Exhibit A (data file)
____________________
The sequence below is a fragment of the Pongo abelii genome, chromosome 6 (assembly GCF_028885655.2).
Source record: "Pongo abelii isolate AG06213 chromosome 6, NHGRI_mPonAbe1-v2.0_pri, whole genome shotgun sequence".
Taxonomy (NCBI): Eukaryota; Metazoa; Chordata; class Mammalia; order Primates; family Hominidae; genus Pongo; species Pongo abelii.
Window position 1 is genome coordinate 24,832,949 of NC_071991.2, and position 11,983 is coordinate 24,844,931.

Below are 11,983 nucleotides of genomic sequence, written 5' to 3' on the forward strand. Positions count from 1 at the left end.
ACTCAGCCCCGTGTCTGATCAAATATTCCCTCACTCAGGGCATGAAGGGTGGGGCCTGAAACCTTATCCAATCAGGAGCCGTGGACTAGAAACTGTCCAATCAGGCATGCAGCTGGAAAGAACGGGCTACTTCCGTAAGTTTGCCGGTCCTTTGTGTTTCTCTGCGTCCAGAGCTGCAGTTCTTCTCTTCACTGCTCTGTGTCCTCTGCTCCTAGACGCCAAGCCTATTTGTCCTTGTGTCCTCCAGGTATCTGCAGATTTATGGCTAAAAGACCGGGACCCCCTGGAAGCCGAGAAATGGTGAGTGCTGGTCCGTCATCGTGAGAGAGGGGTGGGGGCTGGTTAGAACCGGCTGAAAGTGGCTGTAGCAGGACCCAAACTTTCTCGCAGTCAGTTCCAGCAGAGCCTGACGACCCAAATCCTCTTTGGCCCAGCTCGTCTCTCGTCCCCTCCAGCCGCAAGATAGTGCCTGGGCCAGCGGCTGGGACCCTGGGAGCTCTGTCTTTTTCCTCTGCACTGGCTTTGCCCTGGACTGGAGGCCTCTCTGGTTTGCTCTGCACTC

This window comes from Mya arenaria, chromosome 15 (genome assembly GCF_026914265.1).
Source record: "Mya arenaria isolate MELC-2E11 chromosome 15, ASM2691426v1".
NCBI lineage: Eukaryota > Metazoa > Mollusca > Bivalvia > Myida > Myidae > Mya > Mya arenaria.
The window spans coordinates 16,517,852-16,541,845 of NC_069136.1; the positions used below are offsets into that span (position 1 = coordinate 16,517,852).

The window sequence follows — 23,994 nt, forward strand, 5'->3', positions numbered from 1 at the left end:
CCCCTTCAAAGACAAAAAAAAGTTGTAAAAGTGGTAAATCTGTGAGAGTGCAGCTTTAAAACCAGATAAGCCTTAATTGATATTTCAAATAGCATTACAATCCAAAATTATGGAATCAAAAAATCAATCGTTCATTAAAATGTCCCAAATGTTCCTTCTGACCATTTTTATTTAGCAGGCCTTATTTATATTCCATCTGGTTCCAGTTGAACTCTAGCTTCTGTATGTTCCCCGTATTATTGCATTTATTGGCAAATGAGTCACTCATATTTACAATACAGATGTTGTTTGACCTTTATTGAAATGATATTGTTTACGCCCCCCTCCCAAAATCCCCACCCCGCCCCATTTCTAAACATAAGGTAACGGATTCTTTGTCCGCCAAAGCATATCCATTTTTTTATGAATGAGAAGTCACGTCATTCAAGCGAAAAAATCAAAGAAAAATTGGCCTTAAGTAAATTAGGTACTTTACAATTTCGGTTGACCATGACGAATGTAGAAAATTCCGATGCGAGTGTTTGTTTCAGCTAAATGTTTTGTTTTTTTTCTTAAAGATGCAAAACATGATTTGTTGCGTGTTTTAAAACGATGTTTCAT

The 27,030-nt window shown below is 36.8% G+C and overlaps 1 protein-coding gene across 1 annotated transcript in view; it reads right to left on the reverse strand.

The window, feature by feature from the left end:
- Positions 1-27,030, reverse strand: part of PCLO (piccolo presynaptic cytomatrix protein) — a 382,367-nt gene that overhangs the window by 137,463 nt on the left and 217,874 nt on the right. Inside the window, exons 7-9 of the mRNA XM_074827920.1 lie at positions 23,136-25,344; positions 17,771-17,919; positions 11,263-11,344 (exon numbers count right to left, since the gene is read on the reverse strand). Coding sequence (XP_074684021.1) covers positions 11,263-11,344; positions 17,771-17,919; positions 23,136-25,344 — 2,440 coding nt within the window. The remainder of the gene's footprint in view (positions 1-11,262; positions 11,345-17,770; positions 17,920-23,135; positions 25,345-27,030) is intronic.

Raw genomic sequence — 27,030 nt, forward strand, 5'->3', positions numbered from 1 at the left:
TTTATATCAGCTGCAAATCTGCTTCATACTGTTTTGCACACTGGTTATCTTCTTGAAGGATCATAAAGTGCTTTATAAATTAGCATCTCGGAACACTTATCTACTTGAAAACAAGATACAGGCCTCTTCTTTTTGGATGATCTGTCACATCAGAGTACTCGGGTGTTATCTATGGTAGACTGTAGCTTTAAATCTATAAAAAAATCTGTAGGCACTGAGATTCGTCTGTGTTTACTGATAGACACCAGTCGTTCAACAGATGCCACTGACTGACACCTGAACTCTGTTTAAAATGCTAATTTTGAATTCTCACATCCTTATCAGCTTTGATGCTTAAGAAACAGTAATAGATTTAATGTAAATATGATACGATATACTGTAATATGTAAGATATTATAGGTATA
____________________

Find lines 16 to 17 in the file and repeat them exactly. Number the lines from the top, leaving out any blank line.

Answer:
Raw genomic sequence — 27,030 nt, forward strand, 5'->3', positions numbered from 1 at the left:
TTTATATCAGCTGCAAATCTGCTTCATACTGTTTTGCACACTGGTTATCTTCTTGAAGGATCATAAAGTGCTTTATAAATTAGCATCTCGGAACACTTATCTACTTGAAAACAAGATACAGGCCTCTTCTTTTTGGATGATCTGTCACATCAGAGTACTCGGGTGTTATCTATGGTAGACTGTAGCTTTAAATCTATAAAAAAATCTGTAGGCACTGAGATTCGTCTGTGTTTACTGATAGACACCAGTCGTTCAACAGATGCCACTGACTGACACCTGAACTCTGTTTAAAATGCTAATTTTGAATTCTCACATCCTTATCAGCTTTGATGCTTAAGAAACAGTAATAGATTTAATGTAAATATGATACGATATACTGTAATATGTAAGATATTATAGGTATA